A significant number of people are currently working from home due to coronavirus (COVID-19).
For many, this is not a situation you’ll have been able to prepare for, and so you might find yourself having to create makeshift workspaces using the likes of sofas, coffee tables and garden furniture.
These improvised offices can cause havoc with your posture, which over time can have a significant impact on your body.
By giving some thought to your working environment and making some simple adjustments you can help to reduce the risk of aches, pains or injury and can enjoy a more comfortable and productive home working space.
Find the right space
While it can be tempting to slouch on the couch or stay in bed when working from your laptop, to work effectively it’s important to create a dedicated workspace.
Not only will this help with your focus, but by having a dedicated area you can set up your desk, chair and computer in a way that won’t be detrimental to your posture.
Get the basics right
Unless you’ve got the luxury of having an adjustable office chair available at home, you’ll have to get creative with your kitchen setup.
Kitchen tables are often higher than a standard desk, and dining chairs generally lower than the ideal office chair.
This can mean that your elbows end up being too far below the height of the table, causing pressure on the underside of your wrists. It can also result in overstretching or slouching, which can cause pain and stiffness in your neck, shoulders and back.
Your chair height should be adjusted so that your hips and torso are at 90 degrees and your knees at 90 degrees with your feet flat on the floor. This might mean raising yourself up by using cushions, or if your feet aren’t flat on the floor, using a footrest or a makeshift one from a box.
Ideally, try and choose a chair with arms that you can rest your own on to avoid excessive tension through your shoulders.
We know it’s comfy but try to avoid crossing your legs as this can lead to a whole host of posture-related problems.
Your chair should be straight on to your screen to avoid any twisting, as this can put strain on your back.
One cheap trick for a lumbar supported chair is to roll up a towel or find a small pillow and place it between your lower back and the back rest. This will be particularly beneficial for those who suffer from lower back pain.
Elevate your laptop
Your computer screen or laptop should be at eye level. If it’s too high or low, you’ll be tilting your head back or hunching over to look at it, which can be uncomfortable. In an ideal world you’d have an adjustable stand, but if that’s not possible at home, find a sturdy box or book to raise your screen up. As a rough guide, your screen should be arm’s length away from you.
If you have a keyboard, ensure it is in a position where you can use it with your wrists in neutral. If your keyboard is too high, a wrist rest may be required to keep your wrist at the same level as the keys.
Your keyboard and mouse should be close enough to your body so that your elbows are bent at 90 degree angles, or as close to as possible. This will prevent you stretching too far forwards and will encourage you to sit up straighter.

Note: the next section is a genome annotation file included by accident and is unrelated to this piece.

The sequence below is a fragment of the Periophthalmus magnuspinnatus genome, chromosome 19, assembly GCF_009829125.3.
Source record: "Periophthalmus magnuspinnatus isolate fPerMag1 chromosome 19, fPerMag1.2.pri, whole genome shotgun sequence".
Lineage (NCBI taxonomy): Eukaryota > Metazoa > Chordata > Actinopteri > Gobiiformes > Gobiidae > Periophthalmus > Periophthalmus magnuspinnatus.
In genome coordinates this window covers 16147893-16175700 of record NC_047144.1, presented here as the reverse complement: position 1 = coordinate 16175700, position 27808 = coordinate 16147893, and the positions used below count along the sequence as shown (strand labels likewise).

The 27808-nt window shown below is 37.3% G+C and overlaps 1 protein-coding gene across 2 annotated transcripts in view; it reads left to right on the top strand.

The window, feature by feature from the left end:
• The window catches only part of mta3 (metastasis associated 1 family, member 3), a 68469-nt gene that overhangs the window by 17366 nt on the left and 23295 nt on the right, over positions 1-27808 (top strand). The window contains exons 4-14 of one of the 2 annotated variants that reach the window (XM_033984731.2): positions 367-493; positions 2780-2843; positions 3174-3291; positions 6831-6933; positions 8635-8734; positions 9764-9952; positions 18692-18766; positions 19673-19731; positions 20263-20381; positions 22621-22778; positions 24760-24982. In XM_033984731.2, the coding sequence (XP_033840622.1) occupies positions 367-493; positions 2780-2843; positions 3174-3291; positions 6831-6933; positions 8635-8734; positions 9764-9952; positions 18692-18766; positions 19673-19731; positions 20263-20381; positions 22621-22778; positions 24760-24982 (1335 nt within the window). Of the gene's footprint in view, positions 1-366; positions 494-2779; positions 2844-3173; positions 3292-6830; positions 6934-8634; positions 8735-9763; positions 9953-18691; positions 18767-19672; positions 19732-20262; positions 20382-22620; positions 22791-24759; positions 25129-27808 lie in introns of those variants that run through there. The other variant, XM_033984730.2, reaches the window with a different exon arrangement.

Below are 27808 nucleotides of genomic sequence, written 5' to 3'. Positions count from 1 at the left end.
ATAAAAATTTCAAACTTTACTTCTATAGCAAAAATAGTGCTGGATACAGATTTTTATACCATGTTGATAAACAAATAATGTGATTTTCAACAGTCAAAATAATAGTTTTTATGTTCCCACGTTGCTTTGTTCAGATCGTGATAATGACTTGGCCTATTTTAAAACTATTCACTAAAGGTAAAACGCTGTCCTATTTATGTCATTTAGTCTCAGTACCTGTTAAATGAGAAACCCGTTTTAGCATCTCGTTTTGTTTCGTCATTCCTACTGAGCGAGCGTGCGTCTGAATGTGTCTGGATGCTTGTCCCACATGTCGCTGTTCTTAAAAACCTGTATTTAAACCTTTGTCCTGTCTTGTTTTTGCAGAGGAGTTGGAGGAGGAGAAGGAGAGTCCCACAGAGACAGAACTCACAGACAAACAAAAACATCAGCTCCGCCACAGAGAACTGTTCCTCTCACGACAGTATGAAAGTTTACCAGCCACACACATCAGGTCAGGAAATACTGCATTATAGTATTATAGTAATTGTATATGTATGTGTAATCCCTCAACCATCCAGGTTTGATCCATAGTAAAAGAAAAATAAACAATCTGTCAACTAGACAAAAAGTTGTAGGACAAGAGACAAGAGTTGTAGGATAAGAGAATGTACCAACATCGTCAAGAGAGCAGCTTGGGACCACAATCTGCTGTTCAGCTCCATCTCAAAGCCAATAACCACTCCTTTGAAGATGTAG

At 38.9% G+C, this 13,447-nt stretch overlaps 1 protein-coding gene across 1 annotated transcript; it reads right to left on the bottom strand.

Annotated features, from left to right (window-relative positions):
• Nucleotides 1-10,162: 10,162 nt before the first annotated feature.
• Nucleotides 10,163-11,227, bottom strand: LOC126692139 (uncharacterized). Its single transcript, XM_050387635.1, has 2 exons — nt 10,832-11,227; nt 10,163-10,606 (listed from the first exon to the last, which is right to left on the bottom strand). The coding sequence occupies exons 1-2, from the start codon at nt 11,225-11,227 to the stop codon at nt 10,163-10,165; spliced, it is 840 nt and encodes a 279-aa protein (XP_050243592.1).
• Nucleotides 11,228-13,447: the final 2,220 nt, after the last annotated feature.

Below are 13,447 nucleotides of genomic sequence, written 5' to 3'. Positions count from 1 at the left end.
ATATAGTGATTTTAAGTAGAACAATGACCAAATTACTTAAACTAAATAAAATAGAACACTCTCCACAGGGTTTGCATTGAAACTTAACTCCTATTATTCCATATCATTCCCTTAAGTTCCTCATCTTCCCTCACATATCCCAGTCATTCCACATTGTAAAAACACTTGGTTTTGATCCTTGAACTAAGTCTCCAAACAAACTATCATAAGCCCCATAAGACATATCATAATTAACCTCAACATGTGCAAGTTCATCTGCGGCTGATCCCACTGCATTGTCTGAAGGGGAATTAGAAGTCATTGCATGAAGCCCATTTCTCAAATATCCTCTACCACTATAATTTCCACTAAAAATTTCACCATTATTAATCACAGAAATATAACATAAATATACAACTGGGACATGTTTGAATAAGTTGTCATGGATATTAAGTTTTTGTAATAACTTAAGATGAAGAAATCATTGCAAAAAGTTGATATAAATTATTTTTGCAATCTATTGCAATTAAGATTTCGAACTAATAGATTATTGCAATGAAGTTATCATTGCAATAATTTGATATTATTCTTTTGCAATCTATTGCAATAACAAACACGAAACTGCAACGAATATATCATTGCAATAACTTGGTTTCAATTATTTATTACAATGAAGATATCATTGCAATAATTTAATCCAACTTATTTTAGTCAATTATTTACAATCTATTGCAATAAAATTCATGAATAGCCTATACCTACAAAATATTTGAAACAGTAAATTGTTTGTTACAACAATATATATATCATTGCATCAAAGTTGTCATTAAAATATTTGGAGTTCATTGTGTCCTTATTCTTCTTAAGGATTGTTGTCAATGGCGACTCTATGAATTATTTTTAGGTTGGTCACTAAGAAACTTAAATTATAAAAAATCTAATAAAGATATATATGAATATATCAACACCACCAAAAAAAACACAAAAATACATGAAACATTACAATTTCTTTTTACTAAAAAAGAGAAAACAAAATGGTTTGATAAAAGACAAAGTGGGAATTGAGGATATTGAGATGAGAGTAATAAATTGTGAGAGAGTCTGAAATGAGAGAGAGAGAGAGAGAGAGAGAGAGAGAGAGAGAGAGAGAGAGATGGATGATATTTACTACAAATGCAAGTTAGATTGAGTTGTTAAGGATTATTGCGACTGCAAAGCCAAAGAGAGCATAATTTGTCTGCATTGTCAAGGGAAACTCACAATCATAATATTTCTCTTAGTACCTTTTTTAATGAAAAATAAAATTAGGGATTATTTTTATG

Mix things up
Even if you have the perfect desk setup, it’s never a good idea to stay in one position for too long. If space allows, a kitchen counter can make the perfect standing desk which you can switch between to mix up your posture and the muscles in use.
Just remember to raise up your laptop so that your screen is at eye height and your elbows are bent at 90 degrees.
Given the increased amount of time we are spending indoors in smaller spaces it’s more important than ever to make a conscious effort to build movement and activity into your day.
Frequent short breaks are better for you than fewer longer ones – it’s recommended that you get up to move and stretch at least once an hour, for around 5 minutes.
It can be easy to get swept up in your work and lose track of how long you’ve been sat down in the same position for, so you might find it useful to use a timer or set a reminder in your calendar to move.
Another useful tip can be to write yourself a sticky note saying “sit up straight” and stick it somewhere in sight. This will serve as a constant prompt to think about your posture.
To help support better posture both at work and in your general life it is extremely beneficial to carry out some exercises, with a focus on strengthening your core. Yoga is a great way to do this – there are free yoga tutorials available for all ages and abilities on YouTube.
Speak to a physio
If you’re already suffering from any aches or niggles it is a good idea to book an appointment to speak to one of our physios before it develops into something more serious.
You can speak to one of our physiotherapists today using our videocall technology through the Ascenti Physio app.
We will be able to provide you with professional advice and a work station assessment as part of your video appointment.
We will also be able to make recommendations that you can share with your employer and will prescribe you with a treatment plan, which will include personalised exercises and advice that you can follow using the same app on your phone.